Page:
It's funny sometimes the outside variables that make
you listen to a new artist. For example, I have to admit that the new
CD for David Jacobs-Strain stood out in the huge pile of CDs we are sent to
review for me for a very personal, completely illogical reason. If you
remove the hyphenate Strain from his moniker, you have my late grandfather's
name. Now I'll be first to admit that it is completely subjective and
is no excuse to skip him to the top of the pile. Also, I'm willing to
bet that there aren't so many people out there with a grandfather named
David Jacobs that this artist will be able to keep food on the table and a
roof over his head. But damned if it didn't work that way for me.
Turns out that I'm glad it did.
Ocean or a Teardrop is actually the third CD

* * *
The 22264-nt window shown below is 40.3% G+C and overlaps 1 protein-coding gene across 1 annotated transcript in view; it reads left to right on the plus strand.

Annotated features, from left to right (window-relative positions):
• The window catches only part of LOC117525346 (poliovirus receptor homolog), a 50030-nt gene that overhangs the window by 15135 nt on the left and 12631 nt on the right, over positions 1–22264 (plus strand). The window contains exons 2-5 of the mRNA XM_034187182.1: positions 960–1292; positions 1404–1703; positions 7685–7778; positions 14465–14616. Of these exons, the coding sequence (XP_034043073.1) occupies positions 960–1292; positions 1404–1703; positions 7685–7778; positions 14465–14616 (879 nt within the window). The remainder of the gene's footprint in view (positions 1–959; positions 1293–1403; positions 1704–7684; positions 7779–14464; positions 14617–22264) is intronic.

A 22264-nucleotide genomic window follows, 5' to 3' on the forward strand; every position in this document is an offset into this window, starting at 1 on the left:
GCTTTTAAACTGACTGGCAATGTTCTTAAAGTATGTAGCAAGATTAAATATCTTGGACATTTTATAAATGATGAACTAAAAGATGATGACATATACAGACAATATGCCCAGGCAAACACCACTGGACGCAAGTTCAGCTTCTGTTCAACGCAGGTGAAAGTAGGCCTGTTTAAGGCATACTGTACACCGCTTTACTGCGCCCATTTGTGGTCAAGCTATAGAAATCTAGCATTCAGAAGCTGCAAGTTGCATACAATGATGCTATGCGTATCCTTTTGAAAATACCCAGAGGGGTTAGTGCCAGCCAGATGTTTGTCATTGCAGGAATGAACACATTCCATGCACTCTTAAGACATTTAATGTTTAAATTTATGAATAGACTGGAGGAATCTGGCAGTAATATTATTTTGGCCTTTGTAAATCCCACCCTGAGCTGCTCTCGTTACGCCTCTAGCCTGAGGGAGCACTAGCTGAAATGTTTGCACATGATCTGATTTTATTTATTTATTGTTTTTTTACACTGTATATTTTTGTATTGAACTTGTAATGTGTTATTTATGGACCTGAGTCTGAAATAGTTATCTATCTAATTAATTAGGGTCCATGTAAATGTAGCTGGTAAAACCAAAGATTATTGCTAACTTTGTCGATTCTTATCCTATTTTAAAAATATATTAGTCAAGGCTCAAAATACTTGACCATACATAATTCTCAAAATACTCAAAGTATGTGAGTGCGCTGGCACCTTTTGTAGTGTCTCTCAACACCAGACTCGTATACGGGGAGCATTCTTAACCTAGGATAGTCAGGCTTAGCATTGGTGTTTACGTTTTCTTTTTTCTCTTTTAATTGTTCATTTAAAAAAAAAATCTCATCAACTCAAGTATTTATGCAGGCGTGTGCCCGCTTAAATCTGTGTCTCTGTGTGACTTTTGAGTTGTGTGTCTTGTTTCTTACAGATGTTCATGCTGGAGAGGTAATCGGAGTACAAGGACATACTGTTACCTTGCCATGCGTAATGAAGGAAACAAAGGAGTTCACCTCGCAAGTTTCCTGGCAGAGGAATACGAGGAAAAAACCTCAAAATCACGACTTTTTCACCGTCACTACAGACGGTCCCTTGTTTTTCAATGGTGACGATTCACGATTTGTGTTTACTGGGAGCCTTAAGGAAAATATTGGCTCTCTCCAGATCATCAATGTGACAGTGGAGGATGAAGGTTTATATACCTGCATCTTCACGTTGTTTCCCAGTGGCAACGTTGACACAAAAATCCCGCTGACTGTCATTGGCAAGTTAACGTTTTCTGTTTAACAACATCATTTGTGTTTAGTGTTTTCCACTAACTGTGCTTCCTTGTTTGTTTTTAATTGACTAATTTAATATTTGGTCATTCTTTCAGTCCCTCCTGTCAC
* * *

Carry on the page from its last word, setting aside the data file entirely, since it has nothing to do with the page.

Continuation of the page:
from this blues-guitar prodigy, who has been playing professionally
since he was eleven-years-old. He's in the young white bluesman mold
of Stevie Ray Vaughan and Johnny Lang, but while Jacobs-Strain can and does
rock out sometimes, he is also a student of the form. You can see this
battle of beliefs in the middle of the album, when on arguably the best song
of the album, an original called "Take My Chances," the guitarist blows a
rock-blues groove that would have been a smash hit for Eric Clapton about
thirty years ago, and then follows up with a lovely, faithful cover of Blind
Willie Johnson's "Soul of a Man." The gorgeous and haunting
lament "Illinois" closes things out on a high note. There is
also a slide-guitar schooling in another blues cover of Sleepy John Estes'
"Girl I Love" and a churning, restless "Shoot the Devil."
Blues guitarists have been a notoriously hard sell
beyond a core constituency; for every Lang or Vaughan or Robert Cray there
are ten Danny Gattons, Chris Smithers, Doyle Bramhalls, Robben Fords, Marcia
Balls, Kevin Thorpes and Billy Joe Shavers. David Jacobs-Strain has
the chops and the songwriting ability and the voice to break from the pack.
I hope he gets the chance.